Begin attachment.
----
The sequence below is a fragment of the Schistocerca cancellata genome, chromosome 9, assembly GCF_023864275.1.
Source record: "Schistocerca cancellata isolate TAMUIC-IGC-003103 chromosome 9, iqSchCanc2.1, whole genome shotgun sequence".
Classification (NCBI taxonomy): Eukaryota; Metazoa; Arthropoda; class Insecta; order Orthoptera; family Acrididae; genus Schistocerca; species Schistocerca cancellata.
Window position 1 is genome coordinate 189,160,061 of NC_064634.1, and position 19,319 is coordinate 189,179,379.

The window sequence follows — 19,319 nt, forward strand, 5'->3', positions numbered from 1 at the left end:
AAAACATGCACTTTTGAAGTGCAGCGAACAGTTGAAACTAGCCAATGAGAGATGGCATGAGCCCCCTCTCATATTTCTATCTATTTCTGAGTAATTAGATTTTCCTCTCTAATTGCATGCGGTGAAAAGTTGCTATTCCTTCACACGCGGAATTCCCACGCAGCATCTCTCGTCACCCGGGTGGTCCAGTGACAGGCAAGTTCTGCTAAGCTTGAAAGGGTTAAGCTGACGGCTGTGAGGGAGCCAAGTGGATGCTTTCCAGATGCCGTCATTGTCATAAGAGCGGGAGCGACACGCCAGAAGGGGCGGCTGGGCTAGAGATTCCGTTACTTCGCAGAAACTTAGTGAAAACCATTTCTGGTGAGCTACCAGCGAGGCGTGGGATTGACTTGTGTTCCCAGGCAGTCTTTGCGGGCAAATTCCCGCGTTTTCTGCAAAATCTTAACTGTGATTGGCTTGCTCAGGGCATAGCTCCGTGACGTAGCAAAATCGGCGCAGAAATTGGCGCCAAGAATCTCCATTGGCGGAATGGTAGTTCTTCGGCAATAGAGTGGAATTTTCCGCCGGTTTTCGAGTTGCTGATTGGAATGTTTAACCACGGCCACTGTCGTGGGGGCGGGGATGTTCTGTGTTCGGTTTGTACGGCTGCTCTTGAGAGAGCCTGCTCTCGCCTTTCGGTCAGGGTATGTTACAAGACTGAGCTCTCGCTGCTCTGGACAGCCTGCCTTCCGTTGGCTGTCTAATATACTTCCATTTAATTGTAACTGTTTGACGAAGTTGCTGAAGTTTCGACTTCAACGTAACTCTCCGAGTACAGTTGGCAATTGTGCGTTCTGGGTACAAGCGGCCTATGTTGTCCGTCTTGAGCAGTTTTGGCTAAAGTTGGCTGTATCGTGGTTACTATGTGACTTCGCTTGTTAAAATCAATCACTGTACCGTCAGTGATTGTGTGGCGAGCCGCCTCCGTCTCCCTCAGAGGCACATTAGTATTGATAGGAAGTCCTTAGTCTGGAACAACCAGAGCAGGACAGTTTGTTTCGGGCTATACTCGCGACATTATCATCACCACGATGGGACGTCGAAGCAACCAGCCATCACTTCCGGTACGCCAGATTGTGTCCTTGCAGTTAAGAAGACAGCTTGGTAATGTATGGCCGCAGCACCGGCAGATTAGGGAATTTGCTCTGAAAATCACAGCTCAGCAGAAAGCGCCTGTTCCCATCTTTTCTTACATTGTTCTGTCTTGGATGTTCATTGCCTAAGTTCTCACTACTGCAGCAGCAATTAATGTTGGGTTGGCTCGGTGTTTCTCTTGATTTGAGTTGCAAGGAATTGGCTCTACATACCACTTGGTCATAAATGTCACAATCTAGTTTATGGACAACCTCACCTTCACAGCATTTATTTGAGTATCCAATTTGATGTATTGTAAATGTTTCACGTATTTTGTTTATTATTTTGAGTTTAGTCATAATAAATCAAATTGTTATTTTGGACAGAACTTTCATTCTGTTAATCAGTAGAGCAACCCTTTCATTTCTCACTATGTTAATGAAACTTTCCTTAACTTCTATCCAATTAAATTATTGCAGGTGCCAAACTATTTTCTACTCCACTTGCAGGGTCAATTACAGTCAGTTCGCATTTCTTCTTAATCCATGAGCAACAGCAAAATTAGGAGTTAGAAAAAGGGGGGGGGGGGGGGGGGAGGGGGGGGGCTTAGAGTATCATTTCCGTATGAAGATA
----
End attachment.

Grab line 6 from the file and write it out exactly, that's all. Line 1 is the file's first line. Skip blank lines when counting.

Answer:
AAAACATGCACTTTTGAAGTGCAGCGAACAGTTGAAACTAGCCAATGAGAGATGGCATGAGCCCCCTCTCATATTTCTATCTATTTCTGAGTAATTAGATTTTCCTCTCTAATTGCATGCGGTGAAAAGTTGCTATTCCTTCACACGCGGAATTCCCACGCAGCATCTCTCGTCACCCGGGTGGTCCAGTGACAGGCAAGTTCTGCTAAGCTTGAAAGGGTTAAGCTGACGGCTGTGAGGGAGCCAAGTGGATGCTTTCCAGATGCCGTCATTGTCATAAGAGCGGGAGCGACACGCCAGAAGGGGCGGCTGGGCTAGAGATTCCGTTACTTCGCAGAAACTTAGTGAAAACCATTTCTGGTGAGCTACCAGCGAGGCGTGGGATTGACTTGTGTTCCCAGGCAGTCTTTGCGGGCAAATTCCCGCGTTTTCTGCAAAATCTTAACTGTGATTGGCTTGCTCAGGGCATAGCTCCGTGACGTAGCAAAATCGGCGCAGAAATTGGCGCCAAGAATCTCCATTGGCGGAATGGTAGTTCTTCGGCAATAGAGTGGAATTTTCCGCCGGTTTTCGAGTTGCTGATTGGAATGTTTAACCACGGCCACTGTCGTGGGGGCGGGGATGTTCTGTGTTCGGTTTGTACGGCTGCTCTTGAGAGAGCCTGCTCTCGCCTTTCGGTCAGGGTATGTTACAAGACTGAGCTCTCGCTGCTCTGGACAGCCTGCCTTCCGTTGGCTGTCTAATATACTTCCATTTAATTGTAACTGTTTGACGAAGTTGCTGAAGTTTCGACTTCAACGTAACTCTCCGAGTACAGTTGGCAATTGTGCGTTCTGGGTACAAGCGGCCTATGTTGTCCGTCTTGAGCAGTTTTGGCTAAAGTTGGCTGTATCGTGGTTACTATGTGACTTCGCTTGTTAAAATCAATCACTGTACCGTCAGTGATTGTGTGGCGAGCCGCCTCCGTCTCCCTCAGAGGCACATTAGTATTGATAGGAAGTCCTTAGTCTGGAACAACCAGAGCAGGACAGTTTGTTTCGGGCTATACTCGCGACATTATCATCACCACGATGGGACGTCGAAGCAACCAGCCATCACTTCCGGTACGCCAGATTGTGTCCTTGCAGTTAAGAAGACAGCTTGGTAATGTATGGCCGCAGCACCGGCAGATTAGGGAATTTGCTCTGAAAATCACAGCTCAGCAGAAAGCGCCTGTTCCCATCTTTTCTTACATTGTTCTGTCTTGGATGTTCATTGCCTAAGTTCTCACTACTGCAGCAGCAATTAATGTTGGGTTGGCTCGGTGTTTCTCTTGATTTGAGTTGCAAGGAATTGGCTCTACATACCACTTGGTCATAAATGTCACAATCTAGTTTATGGACAACCTCACCTTCACAGCATTTATTTGAGTATCCAATTTGATGTATTGTAAATGTTTCACGTATTTTGTTTATTATTTTGAGTTTAGTCATAATAAATCAAATTGTTATTTTGGACAGAACTTTCATTCTGTTAATCAGTAGAGCAACCCTTTCATTTCTCACTATGTTAATGAAACTTTCCTTAACTTCTATCCAATTAAATTATTGCAGGTGCCAAACTATTTTCTACTCCACTTGCAGGGTCAATTACAGTCAGTTCGCATTTCTTCTTAATCCATGAGCAACAGCAAAATTAGGAGTTAGAAAAAGGGGGGGGGGGGGGGGGGAGGGGGGGGGCTTAGAGTATCATTTCCGTATGAAGATA